According to the Major Oil Marketers Association of Nigeria (MOMAN), the landing cost of PMS is currently above N400 per litre, compelling the Federal Government to spend huge amounts in subsidising the product to retail for N165 per litre.
Mr Clement Isong, the Executive Secretary, MOMAN, empathised with Nigerians and the government over the challenges being faced as a result of the rising cost of crude and its derivatives at the international market.
He said lack of access to foreign exchange was one of the reasons for the increment in the retail prices of aviation fuel and diesel.
Isong also decried the subsidising of petrol by the government with huge funds that could be deployed to other critical areas of the economy such as education, health care and infrastructure development.
“A return to cost recovery and free market and competitive economics (including access to foreign exchange at competitive rates) is inevitable for the sustainability of the production and distribution framework in the petroleum downstream industry,’’ he said.
Obi, who made the appeal while speaking during a panel session at the recently concluded Nigerian Content Midstream and Downstream Oil and Gas Conference in Lagos, said the product was becoming unaffordable to Nigerians.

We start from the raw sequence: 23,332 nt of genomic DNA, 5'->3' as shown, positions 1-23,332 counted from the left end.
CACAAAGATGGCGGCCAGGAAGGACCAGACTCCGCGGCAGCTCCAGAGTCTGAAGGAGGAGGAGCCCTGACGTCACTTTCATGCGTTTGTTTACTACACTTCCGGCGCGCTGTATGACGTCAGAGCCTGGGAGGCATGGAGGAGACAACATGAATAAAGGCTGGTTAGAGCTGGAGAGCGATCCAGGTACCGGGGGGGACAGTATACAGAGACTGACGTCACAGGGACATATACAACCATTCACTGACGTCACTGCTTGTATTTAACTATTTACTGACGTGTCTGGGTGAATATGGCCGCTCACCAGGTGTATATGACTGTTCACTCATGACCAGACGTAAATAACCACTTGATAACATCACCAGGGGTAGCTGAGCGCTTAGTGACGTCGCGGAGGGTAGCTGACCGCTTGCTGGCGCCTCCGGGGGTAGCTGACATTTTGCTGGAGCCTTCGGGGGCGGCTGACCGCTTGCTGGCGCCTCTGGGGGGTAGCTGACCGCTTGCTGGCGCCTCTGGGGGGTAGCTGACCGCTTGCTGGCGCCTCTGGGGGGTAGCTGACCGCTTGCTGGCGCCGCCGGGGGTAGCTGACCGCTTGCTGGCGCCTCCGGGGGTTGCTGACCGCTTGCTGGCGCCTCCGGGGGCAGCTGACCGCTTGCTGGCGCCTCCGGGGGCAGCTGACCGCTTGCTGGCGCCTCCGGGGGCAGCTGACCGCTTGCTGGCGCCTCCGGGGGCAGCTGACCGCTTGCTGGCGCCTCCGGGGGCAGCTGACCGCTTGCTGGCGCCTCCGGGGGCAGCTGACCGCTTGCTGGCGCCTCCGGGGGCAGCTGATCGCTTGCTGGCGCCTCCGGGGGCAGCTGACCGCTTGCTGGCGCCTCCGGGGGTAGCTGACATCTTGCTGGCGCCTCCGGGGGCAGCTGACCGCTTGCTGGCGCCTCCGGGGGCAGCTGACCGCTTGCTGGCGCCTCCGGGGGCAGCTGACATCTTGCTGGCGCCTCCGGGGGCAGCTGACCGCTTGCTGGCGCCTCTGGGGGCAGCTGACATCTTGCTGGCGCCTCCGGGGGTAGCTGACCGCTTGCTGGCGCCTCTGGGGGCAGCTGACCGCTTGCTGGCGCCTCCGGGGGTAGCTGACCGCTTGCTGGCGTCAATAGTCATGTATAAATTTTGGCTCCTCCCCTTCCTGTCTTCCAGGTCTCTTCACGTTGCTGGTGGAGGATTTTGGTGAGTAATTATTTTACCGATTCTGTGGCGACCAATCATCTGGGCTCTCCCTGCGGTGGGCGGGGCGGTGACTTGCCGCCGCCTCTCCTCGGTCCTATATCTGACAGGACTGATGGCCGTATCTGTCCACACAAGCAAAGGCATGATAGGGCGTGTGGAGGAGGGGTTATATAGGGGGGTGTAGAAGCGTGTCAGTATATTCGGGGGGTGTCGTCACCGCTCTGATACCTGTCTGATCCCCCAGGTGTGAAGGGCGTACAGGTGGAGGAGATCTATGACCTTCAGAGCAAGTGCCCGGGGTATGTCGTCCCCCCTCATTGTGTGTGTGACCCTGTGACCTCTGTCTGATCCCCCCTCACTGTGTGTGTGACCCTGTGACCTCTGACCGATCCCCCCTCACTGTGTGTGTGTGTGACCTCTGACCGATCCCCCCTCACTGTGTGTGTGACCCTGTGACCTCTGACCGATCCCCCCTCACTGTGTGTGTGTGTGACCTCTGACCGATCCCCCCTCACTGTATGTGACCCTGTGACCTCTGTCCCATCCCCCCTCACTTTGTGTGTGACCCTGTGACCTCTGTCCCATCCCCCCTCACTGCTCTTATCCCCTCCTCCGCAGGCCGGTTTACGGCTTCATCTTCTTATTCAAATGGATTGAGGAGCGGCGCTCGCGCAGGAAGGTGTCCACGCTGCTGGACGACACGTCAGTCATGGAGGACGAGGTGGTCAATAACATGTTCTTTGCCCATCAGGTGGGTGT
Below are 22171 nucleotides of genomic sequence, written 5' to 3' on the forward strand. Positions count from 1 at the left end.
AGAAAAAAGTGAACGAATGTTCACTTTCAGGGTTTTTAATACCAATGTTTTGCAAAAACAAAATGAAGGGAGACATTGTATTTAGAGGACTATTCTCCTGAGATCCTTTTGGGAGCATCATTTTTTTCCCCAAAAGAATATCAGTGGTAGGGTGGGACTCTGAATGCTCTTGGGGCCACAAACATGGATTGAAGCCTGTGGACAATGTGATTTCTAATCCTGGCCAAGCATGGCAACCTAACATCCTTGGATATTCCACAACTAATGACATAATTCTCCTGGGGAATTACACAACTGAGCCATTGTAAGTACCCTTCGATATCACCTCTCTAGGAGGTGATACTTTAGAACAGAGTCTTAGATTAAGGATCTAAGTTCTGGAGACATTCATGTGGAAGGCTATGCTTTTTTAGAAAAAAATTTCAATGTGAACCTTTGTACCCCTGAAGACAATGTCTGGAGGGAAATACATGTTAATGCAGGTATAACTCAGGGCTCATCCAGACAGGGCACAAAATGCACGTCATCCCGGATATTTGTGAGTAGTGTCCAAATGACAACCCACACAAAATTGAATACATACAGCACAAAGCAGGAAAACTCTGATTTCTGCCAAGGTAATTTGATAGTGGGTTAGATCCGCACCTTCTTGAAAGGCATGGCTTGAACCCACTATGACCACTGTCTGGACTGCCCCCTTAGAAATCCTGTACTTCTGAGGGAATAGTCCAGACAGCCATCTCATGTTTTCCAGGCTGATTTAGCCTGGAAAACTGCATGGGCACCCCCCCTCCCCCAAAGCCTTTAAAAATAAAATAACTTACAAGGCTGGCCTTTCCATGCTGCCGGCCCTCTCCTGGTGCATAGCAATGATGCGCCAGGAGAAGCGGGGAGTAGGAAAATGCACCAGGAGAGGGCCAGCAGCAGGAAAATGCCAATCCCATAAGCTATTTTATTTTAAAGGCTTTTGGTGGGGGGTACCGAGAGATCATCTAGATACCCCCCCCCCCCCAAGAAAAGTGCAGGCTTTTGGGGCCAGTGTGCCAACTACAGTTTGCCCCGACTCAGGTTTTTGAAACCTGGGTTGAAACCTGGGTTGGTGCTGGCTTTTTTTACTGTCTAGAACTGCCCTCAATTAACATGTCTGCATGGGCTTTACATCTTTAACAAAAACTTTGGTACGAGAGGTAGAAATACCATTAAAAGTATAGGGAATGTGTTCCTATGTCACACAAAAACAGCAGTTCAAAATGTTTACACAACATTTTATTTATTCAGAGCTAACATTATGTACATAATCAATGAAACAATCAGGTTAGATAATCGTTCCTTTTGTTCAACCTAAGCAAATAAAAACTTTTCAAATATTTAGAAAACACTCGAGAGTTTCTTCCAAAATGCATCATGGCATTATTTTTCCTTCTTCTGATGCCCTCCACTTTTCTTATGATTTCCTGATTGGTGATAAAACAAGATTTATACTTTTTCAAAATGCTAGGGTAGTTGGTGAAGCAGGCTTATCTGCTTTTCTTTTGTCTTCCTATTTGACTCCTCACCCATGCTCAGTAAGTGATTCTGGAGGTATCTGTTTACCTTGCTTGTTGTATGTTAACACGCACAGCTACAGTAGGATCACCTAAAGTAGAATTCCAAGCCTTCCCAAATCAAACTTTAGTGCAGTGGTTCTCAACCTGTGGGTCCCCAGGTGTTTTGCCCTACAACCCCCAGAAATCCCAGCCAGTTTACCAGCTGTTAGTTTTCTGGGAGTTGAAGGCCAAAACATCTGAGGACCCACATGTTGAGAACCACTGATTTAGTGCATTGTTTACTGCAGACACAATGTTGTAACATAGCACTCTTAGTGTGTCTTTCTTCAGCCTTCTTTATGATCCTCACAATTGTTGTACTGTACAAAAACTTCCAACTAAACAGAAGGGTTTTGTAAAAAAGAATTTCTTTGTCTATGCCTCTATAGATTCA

Obi said this would reduce the cost of the product and make it affordable for Nigerians who were already returning to using kerosene stoves and firewood for cooking.
Mr Michael Umudu, the National Chairman, the Liquefied Petroleum Gas Retailers (LPGAR) branch of National Union of Petroleum and Natural Gas Workers (NUPENG), described the situation as worrisome for both retailers and consumers.
“The worrisome aspect of this development is that it has continued to rise on daily basis for weeks now but began to escalate in the last few weeks leading to significant increases in both depots and retail outlets.
“For us as retailers, it is a big problem because we can’t even afford to stock up our shops and even when we do, it will take time before we can make enough sales to get back our investments.
“What we find now is that people even bring in 12.5kg cylinders but opt to fill them with less than 6kg of gas just to manage at home.’’
Umudu, therefore, appealed to the government to create a dedicated forex window for LPG importers to help bring down the cost of cooking gas.
Yusuf, also founder, Centre for the Promotion of Private Enterprises (CPPEs), said the policies had created a huge enterprise around foreign exchange, round tripping, speculation, over invoicing, capital flight among others.
He said that the action of the apex bank amounted to tackling the symptoms rather than dealing with the causative factors, which was not a sustainable solution.
“It is regrettable that the CBN does not believe in the market mechanism, yet market systems are time tested as instruments of efficient resource allocation in leading economies around the world.